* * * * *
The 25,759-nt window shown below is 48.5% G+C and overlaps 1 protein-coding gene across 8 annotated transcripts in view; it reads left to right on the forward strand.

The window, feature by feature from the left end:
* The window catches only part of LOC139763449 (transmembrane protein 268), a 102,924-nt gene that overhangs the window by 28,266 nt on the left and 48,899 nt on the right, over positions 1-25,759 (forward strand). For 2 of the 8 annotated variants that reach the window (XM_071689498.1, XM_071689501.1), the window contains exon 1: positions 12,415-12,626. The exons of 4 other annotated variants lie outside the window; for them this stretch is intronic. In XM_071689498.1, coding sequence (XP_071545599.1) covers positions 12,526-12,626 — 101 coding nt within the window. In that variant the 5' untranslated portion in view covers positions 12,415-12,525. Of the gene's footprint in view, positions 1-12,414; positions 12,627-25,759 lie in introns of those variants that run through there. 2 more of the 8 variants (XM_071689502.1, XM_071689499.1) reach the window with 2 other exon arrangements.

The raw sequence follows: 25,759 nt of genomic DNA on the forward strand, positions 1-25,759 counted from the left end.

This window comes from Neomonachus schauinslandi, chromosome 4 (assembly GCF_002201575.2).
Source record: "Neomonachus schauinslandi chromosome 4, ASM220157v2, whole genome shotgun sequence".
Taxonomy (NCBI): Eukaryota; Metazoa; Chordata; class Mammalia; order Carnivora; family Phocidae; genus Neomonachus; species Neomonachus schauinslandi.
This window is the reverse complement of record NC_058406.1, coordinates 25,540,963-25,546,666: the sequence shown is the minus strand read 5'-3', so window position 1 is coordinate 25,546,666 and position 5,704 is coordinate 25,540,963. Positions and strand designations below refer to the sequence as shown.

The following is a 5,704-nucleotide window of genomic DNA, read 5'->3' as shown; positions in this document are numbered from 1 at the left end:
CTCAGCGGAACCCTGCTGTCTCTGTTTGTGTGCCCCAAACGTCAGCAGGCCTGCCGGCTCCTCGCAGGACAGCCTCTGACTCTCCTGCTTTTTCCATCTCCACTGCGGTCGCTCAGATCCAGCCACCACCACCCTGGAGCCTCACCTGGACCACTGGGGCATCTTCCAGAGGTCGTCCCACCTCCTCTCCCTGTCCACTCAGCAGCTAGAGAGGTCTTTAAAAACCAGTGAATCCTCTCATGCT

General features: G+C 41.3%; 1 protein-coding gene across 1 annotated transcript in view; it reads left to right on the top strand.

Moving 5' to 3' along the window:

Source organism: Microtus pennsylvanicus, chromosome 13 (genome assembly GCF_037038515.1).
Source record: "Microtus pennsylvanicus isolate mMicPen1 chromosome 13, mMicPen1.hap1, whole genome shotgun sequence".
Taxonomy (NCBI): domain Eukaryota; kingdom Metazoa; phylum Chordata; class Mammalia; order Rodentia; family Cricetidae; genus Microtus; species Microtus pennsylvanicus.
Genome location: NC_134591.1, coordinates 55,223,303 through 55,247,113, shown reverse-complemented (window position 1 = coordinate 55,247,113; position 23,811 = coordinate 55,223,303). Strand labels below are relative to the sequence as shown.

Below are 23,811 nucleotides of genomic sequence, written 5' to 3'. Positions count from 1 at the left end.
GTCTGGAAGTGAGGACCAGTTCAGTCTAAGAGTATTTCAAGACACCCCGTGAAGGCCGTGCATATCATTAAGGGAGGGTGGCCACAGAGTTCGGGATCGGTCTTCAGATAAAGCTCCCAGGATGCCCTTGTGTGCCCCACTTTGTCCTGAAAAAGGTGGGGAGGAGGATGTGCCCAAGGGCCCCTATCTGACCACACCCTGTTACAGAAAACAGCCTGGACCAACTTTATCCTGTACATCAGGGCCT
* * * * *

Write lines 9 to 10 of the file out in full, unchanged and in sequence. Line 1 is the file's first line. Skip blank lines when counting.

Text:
The following is a 5,704-nucleotide window of genomic DNA, read 5'->3' as shown; positions in this document are numbered from 1 at the left end:
CTCAGCGGAACCCTGCTGTCTCTGTTTGTGTGCCCCAAACGTCAGCAGGCCTGCCGGCTCCTCGCAGGACAGCCTCTGACTCTCCTGCTTTTTCCATCTCCACTGCGGTCGCTCAGATCCAGCCACCACCACCCTGGAGCCTCACCTGGACCACTGGGGCATCTTCCAGAGGTCGTCCCACCTCCTCTCCCTGTCCACTCAGCAGCTAGAGAGGTCTTTAAAAACCAGTGAATCCTCTCATGCT